The first special general meeting of Greytown Trust Lands in recent memory attracted a large crowd to the WBS Room in the Greytown Town Hall on 16th April, as Chairman Sid Kempton presented the 2019/20 annual budget.
“The Board of Trustees needed to put accurate information in front of our community to help explain and justify the factors behind key changes to the budget and to detail their impact,” explained Sid.
In a comprehensive presentation, he emphasised the Trustees’ obligation is first and foremost to run an efficient and profitable business in order to be able to give a dividend back to the community in the form of grants, and this was dependent on having a property portfolio which is both modern and fit for purpose.
There are currently a number of Trust-owned buildings which are ageing and fast approaching the end of their useful lives. Trustees had identified the need for more funds to be set aside from future annual surpluses to create financial reserves to help fund their renewal, enhancement and, if necessary, replacement. With an eye to the long-term future, these was also the need to use funds to help expand the portfolio and fund the community needs of a growing local population.
It was explained to the meeting that creating these reserves would inevitably mean a lower pay-out to the community, but Trustees had agreed a range of prudent cost reduction measures that had helped limit the impact. In 2019/20 the net effect would be an overall $48,000 (14%) reduction in the amount made available for grants.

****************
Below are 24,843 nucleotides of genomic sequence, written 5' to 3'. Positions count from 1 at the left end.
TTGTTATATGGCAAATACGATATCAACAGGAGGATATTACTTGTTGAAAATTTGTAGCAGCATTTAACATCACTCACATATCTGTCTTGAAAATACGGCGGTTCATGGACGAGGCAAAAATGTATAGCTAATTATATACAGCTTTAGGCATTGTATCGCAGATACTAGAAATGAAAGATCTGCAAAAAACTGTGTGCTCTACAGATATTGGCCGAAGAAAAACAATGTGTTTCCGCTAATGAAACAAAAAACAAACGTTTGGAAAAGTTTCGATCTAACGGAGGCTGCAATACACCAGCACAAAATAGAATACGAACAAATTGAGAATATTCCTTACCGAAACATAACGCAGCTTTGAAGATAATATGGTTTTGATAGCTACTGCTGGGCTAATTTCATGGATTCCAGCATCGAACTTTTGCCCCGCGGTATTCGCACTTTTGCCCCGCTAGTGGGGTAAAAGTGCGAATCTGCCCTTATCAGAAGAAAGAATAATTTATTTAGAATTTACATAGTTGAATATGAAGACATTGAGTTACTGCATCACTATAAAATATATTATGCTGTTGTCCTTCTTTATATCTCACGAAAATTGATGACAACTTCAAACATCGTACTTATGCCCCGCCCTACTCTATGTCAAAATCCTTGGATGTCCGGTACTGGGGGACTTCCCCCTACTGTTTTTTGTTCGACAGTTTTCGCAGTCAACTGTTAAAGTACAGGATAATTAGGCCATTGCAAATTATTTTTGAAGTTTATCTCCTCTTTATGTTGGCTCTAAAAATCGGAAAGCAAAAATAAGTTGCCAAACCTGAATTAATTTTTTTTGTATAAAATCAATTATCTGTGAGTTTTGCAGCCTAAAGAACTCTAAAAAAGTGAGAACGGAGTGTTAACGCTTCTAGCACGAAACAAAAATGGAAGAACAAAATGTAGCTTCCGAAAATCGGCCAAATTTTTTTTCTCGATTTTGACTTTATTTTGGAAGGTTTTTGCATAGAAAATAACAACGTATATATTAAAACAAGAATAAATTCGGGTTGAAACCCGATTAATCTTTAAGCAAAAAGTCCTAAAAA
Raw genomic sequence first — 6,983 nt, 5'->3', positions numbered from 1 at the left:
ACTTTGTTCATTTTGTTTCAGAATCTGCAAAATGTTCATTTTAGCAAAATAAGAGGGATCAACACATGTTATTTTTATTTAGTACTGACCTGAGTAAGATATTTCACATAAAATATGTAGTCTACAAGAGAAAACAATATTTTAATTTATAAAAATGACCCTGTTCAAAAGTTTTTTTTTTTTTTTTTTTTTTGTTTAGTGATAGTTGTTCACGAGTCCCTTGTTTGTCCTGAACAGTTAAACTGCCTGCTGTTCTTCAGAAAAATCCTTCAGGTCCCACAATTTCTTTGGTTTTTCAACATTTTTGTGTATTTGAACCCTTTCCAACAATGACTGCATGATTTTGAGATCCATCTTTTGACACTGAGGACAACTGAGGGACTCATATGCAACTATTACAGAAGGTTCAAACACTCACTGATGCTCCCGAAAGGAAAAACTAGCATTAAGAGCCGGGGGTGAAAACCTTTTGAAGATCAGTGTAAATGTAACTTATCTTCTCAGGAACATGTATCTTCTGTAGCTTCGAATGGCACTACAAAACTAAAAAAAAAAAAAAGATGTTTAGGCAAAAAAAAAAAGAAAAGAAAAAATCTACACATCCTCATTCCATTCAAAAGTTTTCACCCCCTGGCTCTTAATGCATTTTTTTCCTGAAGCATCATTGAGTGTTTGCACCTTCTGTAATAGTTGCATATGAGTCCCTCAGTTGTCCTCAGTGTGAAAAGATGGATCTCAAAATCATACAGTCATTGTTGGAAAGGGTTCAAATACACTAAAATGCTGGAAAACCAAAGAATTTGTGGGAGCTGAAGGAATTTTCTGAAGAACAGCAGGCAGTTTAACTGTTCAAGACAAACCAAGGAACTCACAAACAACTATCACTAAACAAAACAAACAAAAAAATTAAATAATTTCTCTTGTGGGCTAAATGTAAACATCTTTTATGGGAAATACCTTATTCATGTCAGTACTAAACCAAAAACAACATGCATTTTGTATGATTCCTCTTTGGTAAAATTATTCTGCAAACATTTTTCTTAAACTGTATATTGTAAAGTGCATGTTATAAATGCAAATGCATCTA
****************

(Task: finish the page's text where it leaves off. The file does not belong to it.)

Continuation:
Rather than apply a pro rata cut across all categories, Trustees had taken into account the potential impact for recipients in each grant category and had made what they considered were fair and reasonable adjustments in order to achieve the total reduction required to balance the budget.
There were a range of questions and comments from the floor, and Sid emphasised in his response that Trustees believed they had delivered an acceptable compromise solution, given the situation. He also acknowledged that future budgets might require further adjustments and said Trustees would keep the community informed if this proved necessary.
Following the meeting, Sid said the Trustees had received a good deal of positive feedback and support from those in attendance for being transparent about the Trust’s business and for providing a better understanding of what is involved in its management. “Ultimately we serve the community and it’s all made worthwhile when the community is behind what we are doing,” said Sid.